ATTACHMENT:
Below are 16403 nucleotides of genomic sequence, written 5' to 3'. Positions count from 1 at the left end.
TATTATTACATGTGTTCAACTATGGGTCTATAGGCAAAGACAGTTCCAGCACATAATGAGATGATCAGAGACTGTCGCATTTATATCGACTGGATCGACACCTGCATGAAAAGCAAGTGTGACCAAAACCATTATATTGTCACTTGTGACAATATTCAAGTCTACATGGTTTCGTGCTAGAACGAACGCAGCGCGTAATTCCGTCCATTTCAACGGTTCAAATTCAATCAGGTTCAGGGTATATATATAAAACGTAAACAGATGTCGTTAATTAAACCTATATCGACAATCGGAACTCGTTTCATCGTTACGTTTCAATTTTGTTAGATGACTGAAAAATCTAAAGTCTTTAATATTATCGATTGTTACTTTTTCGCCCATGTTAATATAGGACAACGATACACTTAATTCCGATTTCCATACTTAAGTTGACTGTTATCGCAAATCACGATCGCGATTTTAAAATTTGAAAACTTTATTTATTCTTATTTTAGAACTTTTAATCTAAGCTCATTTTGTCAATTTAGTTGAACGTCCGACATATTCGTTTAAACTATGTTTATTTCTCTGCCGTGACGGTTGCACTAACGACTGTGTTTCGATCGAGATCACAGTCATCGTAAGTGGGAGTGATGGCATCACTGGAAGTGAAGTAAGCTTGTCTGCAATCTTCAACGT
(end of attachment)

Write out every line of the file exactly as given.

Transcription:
Below are 16403 nucleotides of genomic sequence, written 5' to 3'. Positions count from 1 at the left end.
TATTATTACATGTGTTCAACTATGGGTCTATAGGCAAAGACAGTTCCAGCACATAATGAGATGATCAGAGACTGTCGCATTTATATCGACTGGATCGACACCTGCATGAAAAGCAAGTGTGACCAAAACCATTATATTGTCACTTGTGACAATATTCAAGTCTACATGGTTTCGTGCTAGAACGAACGCAGCGCGTAATTCCGTCCATTTCAACGGTTCAAATTCAATCAGGTTCAGGGTATATATATAAAACGTAAACAGATGTCGTTAATTAAACCTATATCGACAATCGGAACTCGTTTCATCGTTACGTTTCAATTTTGTTAGATGACTGAAAAATCTAAAGTCTTTAATATTATCGATTGTTACTTTTTCGCCCATGTTAATATAGGACAACGATACACTTAATTCCGATTTCCATACTTAAGTTGACTGTTATCGCAAATCACGATCGCGATTTTAAAATTTGAAAACTTTATTTATTCTTATTTTAGAACTTTTAATCTAAGCTCATTTTGTCAATTTAGTTGAACGTCCGACATATTCGTTTAAACTATGTTTATTTCTCTGCCGTGACGGTTGCACTAACGACTGTGTTTCGATCGAGATCACAGTCATCGTAAGTGGGAGTGATGGCATCACTGGAAGTGAAGTAAGCTTGTCTGCAATCTTCAACGT